Unicode and HTML entities
Buried in the Python standard library, unicodedata contains most the information needed to interrogate and translate unicode characters. Unfortunately, it's underdocumented. More accurately, the docs are a terse list of what it does, but not why you might want to use it or how you use it. Unfortunately it's also a compiled library, which eliminates looking at the source. The following are some notes I compiled concerning unicodedata and beating information out of unicode characters. Throughout these examples, I'll use the characters 'a', 'é' (u'xE9' in Python) and pi (?, u'u03D6' in python).
The name for any of these characters can be obtained by passing them to name. This accepts a single character unicode (not string):
>>> chars = [u'a', u'xE9', u'u03D6'] >>> for item in chars: print unicodedata.name (item) LATIN SMALL LETTER A LATIN SMALL LETTER E WITH ACUTE GREEK PI SYMBOL
This name can be used in a reverse lookup to get the character with lookup:
>>> unicodedata.lookup ('LATIN SMALL LETTER A') u'a'
The hexadecimal letter-numbers (A to F) can be either case. Interestingly, while the hex 'x' notation can be converted to the unicode 'u' notation, the reverse doesn't hold. This may be do with the compilation of Python, although it is stated elsewhere that the 'x' notation is limited to 2 characters, 'u' needs 4, and 'U' requires 8:
>>> print unicodedata.name (u'u00e9') LATIN SMALL LETTER E WITH ACUTE >>> print unicodedata.name (u'x03d6') ... <type 'exceptions.typeerror'="">: need a single Unicode character as parameter
decimal, digit and numeric are potentially confusing call - if the character passed is a numerical character, they returns the integer (float for numeric) for that character:
>>> print unicodedata.decimal (u'1') 1 >>> print unicodedata.decimal (u'a') ... <type 'exceptions.ValueError'>: not a decimal >>> print unicodedata.digit (u'1') 1 >>> print unicodedata.digit (u'a') ... <type 'exceptions.ValueError'>: not a digit >>> print unicodedata.numeric (u'1') 1.0 >>> print unicodedata.digit (u'a') ... <type 'exceptions.valueerror'="">: not a numeric character é
The remainder of functions within unicodedata are justifiably obscure, concerned with more typographical issuess. category is passingly interesting, returning a string of classification information for any character:
>>> unicodedata.category (u'A') 'Lu' # letter, uppercase >>> unicodedata.category (u'a') 'Ll' # letter, lowercase
You can obtain the unicode for a character from it's ordinal value - decimal or hex, but not a hexadecimal string- via unichr:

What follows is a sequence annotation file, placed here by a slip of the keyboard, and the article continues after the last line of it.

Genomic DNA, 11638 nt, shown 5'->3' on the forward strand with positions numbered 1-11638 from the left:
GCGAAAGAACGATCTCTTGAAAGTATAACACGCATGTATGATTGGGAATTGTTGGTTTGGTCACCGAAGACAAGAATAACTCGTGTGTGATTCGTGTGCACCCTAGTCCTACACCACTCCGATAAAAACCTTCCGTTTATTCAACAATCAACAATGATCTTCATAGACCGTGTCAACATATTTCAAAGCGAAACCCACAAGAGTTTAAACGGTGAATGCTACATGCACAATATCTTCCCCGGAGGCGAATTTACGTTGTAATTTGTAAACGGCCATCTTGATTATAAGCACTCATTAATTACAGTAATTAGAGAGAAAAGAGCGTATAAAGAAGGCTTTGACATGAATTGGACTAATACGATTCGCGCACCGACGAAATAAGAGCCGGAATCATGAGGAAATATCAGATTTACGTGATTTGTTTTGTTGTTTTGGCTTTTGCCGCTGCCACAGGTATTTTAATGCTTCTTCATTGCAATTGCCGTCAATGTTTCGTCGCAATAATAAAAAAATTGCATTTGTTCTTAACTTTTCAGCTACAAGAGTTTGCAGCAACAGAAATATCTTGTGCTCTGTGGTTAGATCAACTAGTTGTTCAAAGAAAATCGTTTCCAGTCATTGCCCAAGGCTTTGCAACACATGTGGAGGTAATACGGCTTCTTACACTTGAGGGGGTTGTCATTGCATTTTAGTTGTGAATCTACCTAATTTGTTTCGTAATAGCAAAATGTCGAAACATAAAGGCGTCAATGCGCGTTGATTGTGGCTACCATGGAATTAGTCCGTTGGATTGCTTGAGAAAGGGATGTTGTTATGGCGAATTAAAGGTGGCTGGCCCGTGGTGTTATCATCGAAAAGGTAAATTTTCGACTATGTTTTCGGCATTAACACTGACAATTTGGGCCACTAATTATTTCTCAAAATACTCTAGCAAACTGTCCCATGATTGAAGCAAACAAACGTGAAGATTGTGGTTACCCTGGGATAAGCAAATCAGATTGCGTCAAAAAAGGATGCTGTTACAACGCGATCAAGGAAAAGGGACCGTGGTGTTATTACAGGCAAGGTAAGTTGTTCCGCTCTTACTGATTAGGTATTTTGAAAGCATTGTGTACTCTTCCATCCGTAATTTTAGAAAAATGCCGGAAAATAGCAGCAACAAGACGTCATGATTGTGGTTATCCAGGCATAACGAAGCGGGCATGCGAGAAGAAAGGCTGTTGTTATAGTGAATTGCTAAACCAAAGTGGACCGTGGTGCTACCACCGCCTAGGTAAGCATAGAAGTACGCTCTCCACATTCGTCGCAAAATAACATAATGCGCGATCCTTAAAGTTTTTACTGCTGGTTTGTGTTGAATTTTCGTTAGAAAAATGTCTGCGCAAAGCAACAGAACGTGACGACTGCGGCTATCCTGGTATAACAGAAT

>>> unichr (233), unichr (0xe9) (u'xe9', u'xe9')
Encoding characters for HTML is a small problem for unicode. First, the angled braces < and > have to be excluded from text within HTML, so they aren't mistaken for markup. Therefore they are translated into HTML character entities which can be safely placed in HTML and rendered. This can be done with the cgi.escape function:
>>> cgi.escape ('<>') '<>
This works with strings or unicode. cgi.escape also converts ampersands, as they are used in constructing the character entities:
>>> cgi.escape ('&') '&'
Next, there is the problem of rendering extended characters in HTML. While character encoding information can be indicated by webpages, a safer fallback is to also translate extended characters into character entities. This can be done for all commonly used characters (and most uncommon ones). There isn't a direct translation faility in Python, but ElementTree does this with some clever pattern recognition:
_escape = re.compile (eval(r'u"[&<>"u0080-uffff]+"'))
to catch the extended characters and then a simple substitution:
text = "&#%d;" % ord (char)
to form numerical character entities:
>>> "&#%d;" % ord(u'xe9') 'é'
The catch here is this produces numerical entities, not the named entities that cgi.escape makes. Each character has a named and numerical entity. While these render equivalently, it would be preferable to produce the more readable named entities. To illustrate:
u'?' = unichr (960) = u'u03c0' = 'π' = 'π'
u'???' becomes '∑√Π' or '∑√Π'
Unfortunately, there's no mapping for these named entities in Python. (Irritatingly, Docutils has wide support but not in a form that looks useful for code.)